death penalty news—-TEXAS

Nov. 30


URGENT ACTION APPEAL – From Amnesty International USA

Note: Please write on behalf of these persons even though you may not have
received the original UA when issued on September 10, 2009. Thanks!

30 November 2009

Further information on UA 240/09 (10 September 2009) and follow up (24
September 2009) – Death penalty

TEXAS Kenneth Mosley (m)

Kenneth Mosley, who received a stay of execution in September from the US
Supreme Court 24 hours before he was due to be put to death, is now
scheduled for execution on 7 January 2010. Mosley, a 51-year-old African
American man, has spent 12 years on death row for the murder of a white
police officer, David Moore.

Kenneth Mosley entered a bank in Garland, Texas, on 15 February 1997,
wearing bulky clothes that were inappropriate for the warm weather. His
appearance raised a staff member's suspicion – she recognized him as the
person who had robbed the bank the previous month – and the police were
called. Officer David Moore arrived and confronted Mosley, who was waiting
in the queue. The 2 men fought, and crashed through a plate glass window;
Moore was shot and fatally wounded. Mosley was arrested at the scene with
a note saying "This is a hold up, I have a gun, put money in bag." At the
trial, Kenneth Mosley said that he had gone to the bank to rob it to buy
drugs. He testified that he had not intended to kill the officer, and
there was varying witness testimony about the incident, including whether
the shooting had appeared intentional. Kenneth Mosley was convicted of
capital murder. At the sentencing phase of the trial, the defense
presented only two witnesses. Mosley himself testified, and was removed
from the courtroom after he swore in graphic terms at the jurors. He was
sentenced to death.

Evidence not heard by the jury has been presented to the appeal courts
describing Mosley's poverty-stricken and abusive upbringing in a family of
poor farm-workers, his exposure to toxic pesticides as a child, his
possible brain damage, his depression, and his use of cocaine to
self-medicate (see overleaf). The appeal courts have upheld Kenneth
Mosley's death sentence, rejecting the claim that he had received
inadequate representation at trial. On 23 September, the US Supreme Court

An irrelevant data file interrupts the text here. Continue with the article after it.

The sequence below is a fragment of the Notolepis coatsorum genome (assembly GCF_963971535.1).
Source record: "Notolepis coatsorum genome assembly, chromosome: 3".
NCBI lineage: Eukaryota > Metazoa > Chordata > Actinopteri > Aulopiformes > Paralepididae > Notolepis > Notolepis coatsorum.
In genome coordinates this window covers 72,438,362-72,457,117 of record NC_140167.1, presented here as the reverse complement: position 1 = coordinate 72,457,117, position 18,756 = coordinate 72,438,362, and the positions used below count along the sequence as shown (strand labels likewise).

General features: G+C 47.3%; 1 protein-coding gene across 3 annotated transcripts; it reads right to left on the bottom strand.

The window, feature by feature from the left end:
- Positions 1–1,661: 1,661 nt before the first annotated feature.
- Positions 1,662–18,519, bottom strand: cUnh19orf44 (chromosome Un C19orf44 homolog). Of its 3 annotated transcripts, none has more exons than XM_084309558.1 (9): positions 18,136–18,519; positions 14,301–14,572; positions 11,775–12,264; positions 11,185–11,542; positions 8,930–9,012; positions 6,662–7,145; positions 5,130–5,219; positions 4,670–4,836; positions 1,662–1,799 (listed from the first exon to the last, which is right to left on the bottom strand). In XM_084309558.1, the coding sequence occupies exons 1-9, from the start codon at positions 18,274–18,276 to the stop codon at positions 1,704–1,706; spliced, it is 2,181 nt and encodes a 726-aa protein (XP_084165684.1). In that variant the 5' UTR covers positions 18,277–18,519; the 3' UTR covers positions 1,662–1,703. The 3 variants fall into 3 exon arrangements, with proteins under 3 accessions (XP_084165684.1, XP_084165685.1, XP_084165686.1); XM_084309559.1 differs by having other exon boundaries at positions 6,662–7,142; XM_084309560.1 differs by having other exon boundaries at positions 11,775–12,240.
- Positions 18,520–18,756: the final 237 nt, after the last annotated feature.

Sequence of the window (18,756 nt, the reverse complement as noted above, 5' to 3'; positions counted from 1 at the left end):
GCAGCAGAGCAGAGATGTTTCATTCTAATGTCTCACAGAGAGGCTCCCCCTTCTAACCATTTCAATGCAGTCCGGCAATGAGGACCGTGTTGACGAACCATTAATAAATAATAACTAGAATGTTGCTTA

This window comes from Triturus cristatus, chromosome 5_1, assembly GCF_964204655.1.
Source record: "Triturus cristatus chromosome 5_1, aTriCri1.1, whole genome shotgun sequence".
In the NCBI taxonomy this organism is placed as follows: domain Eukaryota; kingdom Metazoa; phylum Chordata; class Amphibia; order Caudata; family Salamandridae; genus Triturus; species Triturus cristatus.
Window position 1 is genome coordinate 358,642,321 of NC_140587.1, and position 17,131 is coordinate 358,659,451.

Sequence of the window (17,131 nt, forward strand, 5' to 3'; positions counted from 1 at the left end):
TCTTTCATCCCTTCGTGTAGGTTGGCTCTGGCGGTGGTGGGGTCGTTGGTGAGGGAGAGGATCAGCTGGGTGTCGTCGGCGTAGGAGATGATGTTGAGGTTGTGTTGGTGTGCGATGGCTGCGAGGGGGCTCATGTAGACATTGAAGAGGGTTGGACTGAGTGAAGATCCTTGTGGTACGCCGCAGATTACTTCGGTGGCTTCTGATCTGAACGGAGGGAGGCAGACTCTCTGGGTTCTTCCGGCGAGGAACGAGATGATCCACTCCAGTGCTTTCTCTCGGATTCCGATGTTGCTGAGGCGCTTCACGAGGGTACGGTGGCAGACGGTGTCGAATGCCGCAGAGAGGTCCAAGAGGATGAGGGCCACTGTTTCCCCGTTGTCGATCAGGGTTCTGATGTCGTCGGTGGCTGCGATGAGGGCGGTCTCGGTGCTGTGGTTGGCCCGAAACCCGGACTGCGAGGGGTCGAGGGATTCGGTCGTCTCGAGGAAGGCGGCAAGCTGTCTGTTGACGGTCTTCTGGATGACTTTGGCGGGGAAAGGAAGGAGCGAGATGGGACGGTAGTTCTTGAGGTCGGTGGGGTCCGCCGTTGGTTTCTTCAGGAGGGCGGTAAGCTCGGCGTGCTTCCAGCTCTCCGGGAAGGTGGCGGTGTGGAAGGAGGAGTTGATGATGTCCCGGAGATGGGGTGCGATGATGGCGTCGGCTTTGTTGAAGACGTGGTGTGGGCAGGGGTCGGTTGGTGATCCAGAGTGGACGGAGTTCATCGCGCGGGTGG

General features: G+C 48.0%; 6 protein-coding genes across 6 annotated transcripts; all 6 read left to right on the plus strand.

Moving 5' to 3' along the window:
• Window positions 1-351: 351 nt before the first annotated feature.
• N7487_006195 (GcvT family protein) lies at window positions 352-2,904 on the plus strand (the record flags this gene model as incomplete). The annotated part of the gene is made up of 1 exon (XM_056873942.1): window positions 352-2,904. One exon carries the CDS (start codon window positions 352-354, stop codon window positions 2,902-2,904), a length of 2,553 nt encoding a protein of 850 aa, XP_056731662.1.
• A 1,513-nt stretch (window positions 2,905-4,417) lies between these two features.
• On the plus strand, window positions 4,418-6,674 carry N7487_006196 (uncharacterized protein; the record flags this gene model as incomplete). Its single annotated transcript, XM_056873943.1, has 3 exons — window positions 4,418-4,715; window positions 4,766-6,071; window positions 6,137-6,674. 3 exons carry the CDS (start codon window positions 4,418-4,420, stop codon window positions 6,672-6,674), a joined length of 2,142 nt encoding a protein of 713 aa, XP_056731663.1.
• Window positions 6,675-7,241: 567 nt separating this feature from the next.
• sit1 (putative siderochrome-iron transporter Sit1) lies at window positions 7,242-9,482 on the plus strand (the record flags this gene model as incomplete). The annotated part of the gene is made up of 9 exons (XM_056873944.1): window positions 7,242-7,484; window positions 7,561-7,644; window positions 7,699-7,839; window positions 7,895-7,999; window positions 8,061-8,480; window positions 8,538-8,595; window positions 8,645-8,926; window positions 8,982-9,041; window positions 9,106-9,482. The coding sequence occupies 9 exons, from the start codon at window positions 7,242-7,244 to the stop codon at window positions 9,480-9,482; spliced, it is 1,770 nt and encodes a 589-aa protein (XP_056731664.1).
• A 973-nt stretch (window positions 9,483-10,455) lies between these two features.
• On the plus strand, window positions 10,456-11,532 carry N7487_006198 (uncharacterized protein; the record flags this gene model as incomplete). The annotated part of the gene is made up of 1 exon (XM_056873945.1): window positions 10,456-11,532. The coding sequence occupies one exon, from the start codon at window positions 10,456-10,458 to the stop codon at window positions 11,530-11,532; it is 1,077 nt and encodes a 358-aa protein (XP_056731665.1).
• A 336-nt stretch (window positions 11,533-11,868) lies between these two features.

stayed the execution of Kenneth Mosley, scheduled for the following day.
On 20 October, without comment, it announced that it was not taking the

Texas continues to account for a large proportion of the USA's executions.
Of the 1,184 people put to death nationwide since 1977 when executions
resumed in the USA, 446 have been in Texas. There have been 48 executions
in the USA this year, 23 of which have been carried out in Texas.


Kenneth Mosley's family lived on several farms in Arkansas between 1961
and 1971 (when he was aged three to 13) and the whole family had continued
to work as laborers until 1979. In an affidavit presented to the appeal
courts in Kenneth Mosley's case, one of his brothers recalled that the
family was very poor. He also recalled the violence of their father
towards their mother: "He would become angry over the least little thing
and hit Mom with his hands, his fists, and kick her when she was on the
floor." The children, the brother said, were all scared of their father:
"When one of us kids did something wrong, our father would punish all of
us. We each had to take a turn in getting beat. One time the violence got
so bad that me and two of my brothers ran away from home. We did not get
very far; the police found us the same night. When we were returned home,
we were all whipped by our father."

The brother also recalled that the children would play around drums and
barrels of pesticides on the farms and that the pesticide residue would
remain on the cotton fields where they worked. Kenneth Mosley's mother and
another older brother recalled that both their house and the crops would
be sprayed from the air with pesticides.

A psychologist who examined Kenneth Mosley in 2000 concluded that he
suffered from frontal lobe dysfunction. Another psychologist, who reviewed